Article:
The month of March meanders through difficult terrain. A few mornings ago, another reminder of what was missing arrived in an unexpected form. In a dream, I relived my father’s funeral. This experience disturbed me for obvious reasons and because I rarely dream, it pushed me to contemplate the noise and stillness in my life.

As I approach the 4 year anniversary of the passing of my father, his loss still lurks in the shadow. I fought it for a long time, pushing the darkness to the bottom of the bowl, only to realize it floats to the surface. The passage of time places a different expectation on how to sink into the grief.

Loss offered me the permission to evolve. Witnessing my father wither, during hospice, still lingers inside of me. I remember he constantly gasped for breath, unable to sit up, stand, walk, and talk. After witnessing such raw pain, you are unable to go back.

But I know this: I am a better person because I lost my father.

There are lessons, even when the pain brings you to your knees, and you physically cry out, “No more. I cannot handle this. Please, make it stop.” This moment happened in one very, significant sliver of time, when I cared for my father in hospice. As I adjusted the pillows on my father’s bed, he complained about how he could not breathe. My eyes glanced to the oxygen tank. I realized it was on the highest level and he could not take a deep breath. Part of me screamed inside as my stomach went into complete free-fall,  “Oh, shit, he cannot breathe. He is literally suffocating to the death.”

That is what ultimately took him. He drowned in his desert.

What has this one moment taught me?

1) Be thankful for your ability to breathe. However you choose to use your breath, embrace it. When you are yelling at your kids, exercising, eating, ambling to the bathroom in the middle of the night, complaining how one person did this and you expected that, laughing, crying, and everything in-between. Take a deep breath. Right now. And say Thank You.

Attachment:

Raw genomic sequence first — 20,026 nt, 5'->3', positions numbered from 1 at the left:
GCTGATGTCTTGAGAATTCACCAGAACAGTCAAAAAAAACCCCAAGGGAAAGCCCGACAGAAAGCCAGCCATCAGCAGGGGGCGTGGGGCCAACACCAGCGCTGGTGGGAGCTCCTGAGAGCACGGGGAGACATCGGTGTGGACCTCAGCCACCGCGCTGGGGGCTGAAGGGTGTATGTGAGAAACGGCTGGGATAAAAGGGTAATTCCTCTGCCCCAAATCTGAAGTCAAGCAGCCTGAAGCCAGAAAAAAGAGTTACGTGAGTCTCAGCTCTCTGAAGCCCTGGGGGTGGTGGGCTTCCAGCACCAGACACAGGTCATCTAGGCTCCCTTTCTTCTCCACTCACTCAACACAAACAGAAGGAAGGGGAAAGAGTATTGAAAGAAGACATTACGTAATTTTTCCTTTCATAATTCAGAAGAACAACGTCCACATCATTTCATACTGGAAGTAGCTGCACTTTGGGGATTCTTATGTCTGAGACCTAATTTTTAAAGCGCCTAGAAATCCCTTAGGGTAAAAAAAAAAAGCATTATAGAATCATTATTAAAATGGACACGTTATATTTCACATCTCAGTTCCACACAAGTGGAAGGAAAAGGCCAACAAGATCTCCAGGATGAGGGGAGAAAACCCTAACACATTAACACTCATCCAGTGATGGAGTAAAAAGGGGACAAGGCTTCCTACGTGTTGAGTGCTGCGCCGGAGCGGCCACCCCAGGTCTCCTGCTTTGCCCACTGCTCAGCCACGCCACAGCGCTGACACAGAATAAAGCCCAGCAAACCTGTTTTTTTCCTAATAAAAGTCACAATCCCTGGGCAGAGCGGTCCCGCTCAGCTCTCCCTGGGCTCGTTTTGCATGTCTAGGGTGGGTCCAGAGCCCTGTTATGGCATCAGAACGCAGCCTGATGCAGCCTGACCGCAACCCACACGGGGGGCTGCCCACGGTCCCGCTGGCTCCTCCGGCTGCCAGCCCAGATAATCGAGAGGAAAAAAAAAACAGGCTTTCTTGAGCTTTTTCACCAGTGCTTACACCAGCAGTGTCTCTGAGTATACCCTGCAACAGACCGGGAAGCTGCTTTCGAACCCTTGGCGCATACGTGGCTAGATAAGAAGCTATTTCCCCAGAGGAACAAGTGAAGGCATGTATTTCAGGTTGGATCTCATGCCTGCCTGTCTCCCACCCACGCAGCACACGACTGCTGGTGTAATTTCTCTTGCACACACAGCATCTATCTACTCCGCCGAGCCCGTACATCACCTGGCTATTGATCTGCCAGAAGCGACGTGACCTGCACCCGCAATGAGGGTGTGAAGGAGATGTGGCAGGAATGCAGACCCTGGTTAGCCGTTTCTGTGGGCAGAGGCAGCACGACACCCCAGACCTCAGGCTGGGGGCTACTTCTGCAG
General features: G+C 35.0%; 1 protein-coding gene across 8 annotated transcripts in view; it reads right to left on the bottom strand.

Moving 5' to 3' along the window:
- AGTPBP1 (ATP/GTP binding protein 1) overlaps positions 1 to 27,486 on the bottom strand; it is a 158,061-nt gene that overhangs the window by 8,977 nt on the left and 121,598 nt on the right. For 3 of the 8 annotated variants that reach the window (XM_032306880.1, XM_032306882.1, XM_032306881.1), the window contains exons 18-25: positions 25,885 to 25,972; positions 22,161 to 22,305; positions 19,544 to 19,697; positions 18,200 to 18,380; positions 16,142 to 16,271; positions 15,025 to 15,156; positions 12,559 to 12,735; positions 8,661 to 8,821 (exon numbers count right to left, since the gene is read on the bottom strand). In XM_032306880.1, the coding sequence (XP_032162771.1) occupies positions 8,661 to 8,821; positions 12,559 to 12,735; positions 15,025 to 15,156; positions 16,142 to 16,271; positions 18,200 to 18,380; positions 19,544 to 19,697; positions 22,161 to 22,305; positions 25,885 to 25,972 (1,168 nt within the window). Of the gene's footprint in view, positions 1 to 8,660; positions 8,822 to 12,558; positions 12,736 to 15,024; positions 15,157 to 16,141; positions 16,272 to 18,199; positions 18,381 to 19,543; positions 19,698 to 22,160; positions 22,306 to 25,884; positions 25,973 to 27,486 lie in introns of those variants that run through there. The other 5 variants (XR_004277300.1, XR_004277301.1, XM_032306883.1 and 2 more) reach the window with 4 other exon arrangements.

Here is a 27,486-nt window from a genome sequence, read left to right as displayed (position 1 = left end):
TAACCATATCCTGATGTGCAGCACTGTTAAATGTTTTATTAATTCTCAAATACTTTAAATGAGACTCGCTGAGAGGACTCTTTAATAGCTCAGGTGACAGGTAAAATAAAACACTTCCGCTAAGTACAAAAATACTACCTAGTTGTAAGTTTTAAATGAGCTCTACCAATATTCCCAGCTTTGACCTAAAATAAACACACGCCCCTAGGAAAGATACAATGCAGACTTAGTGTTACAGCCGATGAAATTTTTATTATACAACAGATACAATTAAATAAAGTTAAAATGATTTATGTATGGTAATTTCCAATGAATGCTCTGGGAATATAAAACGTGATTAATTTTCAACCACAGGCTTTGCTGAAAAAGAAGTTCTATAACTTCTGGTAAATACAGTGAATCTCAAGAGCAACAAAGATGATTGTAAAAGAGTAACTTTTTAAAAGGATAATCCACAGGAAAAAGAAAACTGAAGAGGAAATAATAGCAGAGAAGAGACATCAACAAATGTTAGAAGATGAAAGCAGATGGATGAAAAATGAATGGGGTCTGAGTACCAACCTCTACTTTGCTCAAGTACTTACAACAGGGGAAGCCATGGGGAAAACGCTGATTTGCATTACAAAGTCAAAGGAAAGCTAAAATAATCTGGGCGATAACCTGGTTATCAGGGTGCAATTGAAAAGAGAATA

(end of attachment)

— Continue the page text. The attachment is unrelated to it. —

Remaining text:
2) What you believe to be true about someone else, maybe a complete lie. For 4 1/2 years, we kept my father’s cancer diagnosis a secret. No one knew. Over that period of time, we attended picnics, weddings, dinners, with our new family member, cancer. In the last 3 weeks before my father’s passing, he finally decided to reveal his reality. People never suspected our battle. I learned to never make assumptions. There is an enormous gulf between your perception of reality and what actually is the truth. Everyone struggles. Don’t believe the Macy’s picture frame version of the perfect family. It does not exist.

3) Expect that sometimes life is not joyful, but entrenched in deep pain. This is where real life resides. Experiencing the pendulum between sorrow and happiness, you learn that no state is ever permanent. We are all swinging back and forth in various times of our life.

4)  Say I love you. Although people might interpret this advice as a cliché, that is not true. There is nothing cliché about saying I love you to those that matter the most to you. Say it all the time. It matters. In our last conversation, my father uttered those three words. I was unable to make it in time to say goodbye.

In skating the thin ice of March,  I hold on to those words, “I love you.”

 

 

 

 

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